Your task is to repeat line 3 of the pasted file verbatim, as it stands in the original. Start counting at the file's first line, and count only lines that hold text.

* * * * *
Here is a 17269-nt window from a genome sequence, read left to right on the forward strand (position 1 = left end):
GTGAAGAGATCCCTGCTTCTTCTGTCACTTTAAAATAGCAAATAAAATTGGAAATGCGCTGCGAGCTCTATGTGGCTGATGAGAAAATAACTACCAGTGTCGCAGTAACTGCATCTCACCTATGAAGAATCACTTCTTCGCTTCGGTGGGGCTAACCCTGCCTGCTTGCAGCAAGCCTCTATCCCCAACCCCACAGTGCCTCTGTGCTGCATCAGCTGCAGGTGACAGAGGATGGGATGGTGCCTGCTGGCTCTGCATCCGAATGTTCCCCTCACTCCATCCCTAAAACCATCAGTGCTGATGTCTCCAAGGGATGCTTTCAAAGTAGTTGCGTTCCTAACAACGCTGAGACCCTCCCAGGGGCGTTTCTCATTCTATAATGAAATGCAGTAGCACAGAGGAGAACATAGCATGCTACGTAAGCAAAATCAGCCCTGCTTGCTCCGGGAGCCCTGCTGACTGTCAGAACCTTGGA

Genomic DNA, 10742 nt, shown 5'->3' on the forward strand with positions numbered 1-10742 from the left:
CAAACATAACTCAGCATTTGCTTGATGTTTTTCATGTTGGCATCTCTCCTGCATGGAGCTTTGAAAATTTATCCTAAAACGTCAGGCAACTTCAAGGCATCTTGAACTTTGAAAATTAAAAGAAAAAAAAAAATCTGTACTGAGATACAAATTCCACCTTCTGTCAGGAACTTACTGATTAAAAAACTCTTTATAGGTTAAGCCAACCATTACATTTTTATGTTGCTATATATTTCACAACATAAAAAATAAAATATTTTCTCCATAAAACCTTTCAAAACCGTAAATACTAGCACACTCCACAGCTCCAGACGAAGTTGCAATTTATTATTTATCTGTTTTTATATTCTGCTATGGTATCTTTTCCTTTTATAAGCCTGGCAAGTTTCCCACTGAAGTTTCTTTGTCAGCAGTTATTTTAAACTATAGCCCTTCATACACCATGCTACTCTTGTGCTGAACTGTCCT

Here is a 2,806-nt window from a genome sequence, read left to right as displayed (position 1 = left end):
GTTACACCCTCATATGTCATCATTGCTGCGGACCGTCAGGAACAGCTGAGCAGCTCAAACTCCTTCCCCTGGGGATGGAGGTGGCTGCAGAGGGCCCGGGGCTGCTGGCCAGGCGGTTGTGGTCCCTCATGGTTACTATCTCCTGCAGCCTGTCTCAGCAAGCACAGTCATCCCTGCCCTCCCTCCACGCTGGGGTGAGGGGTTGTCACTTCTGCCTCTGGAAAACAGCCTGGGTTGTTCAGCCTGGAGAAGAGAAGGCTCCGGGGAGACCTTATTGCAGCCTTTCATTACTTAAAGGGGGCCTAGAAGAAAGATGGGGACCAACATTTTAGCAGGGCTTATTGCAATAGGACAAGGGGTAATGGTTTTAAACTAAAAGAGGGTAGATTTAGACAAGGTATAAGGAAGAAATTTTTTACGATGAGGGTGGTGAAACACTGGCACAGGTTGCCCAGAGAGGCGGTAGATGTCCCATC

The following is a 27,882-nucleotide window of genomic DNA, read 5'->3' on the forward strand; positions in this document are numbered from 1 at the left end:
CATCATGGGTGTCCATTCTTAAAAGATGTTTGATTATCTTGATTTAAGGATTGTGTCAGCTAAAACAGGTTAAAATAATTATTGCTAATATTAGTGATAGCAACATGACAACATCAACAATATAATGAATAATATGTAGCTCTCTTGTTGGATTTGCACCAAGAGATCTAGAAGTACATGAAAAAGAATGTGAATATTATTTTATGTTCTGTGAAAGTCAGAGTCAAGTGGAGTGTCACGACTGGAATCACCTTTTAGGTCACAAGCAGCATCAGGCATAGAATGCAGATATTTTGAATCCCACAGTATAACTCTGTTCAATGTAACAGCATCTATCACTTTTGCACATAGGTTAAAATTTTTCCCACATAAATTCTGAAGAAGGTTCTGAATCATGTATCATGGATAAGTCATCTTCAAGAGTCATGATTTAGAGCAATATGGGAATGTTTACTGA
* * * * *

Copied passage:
Genomic DNA, 10742 nt, shown 5'->3' on the forward strand with positions numbered 1-10742 from the left: